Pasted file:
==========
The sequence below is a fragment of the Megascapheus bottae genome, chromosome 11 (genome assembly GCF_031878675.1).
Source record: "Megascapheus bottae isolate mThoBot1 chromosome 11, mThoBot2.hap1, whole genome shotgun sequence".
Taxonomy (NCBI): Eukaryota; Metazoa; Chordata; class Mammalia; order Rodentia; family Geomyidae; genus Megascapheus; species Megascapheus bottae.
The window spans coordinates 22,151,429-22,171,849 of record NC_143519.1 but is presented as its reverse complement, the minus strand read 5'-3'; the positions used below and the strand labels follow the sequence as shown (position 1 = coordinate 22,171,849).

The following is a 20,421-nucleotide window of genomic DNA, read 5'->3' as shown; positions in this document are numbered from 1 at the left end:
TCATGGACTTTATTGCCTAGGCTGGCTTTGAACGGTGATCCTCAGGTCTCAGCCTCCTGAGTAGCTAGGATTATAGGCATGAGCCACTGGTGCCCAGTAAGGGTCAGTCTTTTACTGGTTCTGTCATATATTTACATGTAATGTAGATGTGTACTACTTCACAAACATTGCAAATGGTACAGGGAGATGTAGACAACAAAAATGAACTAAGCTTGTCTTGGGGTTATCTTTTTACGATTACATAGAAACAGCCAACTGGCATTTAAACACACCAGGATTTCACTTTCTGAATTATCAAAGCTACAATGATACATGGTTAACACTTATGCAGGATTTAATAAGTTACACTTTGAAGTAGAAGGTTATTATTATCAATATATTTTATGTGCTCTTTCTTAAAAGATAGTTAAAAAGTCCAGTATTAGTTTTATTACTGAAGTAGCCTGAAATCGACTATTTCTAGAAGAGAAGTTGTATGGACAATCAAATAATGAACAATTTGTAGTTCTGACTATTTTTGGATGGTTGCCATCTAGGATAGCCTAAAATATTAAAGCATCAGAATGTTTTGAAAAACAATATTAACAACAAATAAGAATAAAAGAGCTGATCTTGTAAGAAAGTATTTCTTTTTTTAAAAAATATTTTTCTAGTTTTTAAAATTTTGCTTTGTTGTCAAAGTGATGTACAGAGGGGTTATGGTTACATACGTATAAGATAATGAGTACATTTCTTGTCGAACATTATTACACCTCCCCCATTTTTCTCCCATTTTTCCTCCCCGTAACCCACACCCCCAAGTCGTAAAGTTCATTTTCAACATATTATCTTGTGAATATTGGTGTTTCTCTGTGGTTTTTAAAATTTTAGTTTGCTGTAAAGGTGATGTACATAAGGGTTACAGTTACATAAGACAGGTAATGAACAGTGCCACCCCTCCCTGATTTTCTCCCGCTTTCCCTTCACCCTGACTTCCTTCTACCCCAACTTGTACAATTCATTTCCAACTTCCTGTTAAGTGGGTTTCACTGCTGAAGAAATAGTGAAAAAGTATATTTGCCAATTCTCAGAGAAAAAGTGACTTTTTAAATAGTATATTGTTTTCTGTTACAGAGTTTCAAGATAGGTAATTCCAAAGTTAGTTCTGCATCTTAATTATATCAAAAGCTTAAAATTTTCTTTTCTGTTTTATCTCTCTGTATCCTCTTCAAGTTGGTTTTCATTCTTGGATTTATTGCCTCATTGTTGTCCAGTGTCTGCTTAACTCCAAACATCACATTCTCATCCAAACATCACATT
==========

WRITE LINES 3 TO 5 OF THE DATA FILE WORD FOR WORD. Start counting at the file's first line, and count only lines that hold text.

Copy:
Taxonomy (NCBI): Eukaryota; Metazoa; Chordata; class Mammalia; order Rodentia; family Geomyidae; genus Megascapheus; species Megascapheus bottae.
The window spans coordinates 22,151,429-22,171,849 of record NC_143519.1 but is presented as its reverse complement, the minus strand read 5'-3'; the positions used below and the strand labels follow the sequence as shown (position 1 = coordinate 22,171,849).

The following is a 20,421-nucleotide window of genomic DNA, read 5'->3' as shown; positions in this document are numbered from 1 at the left end: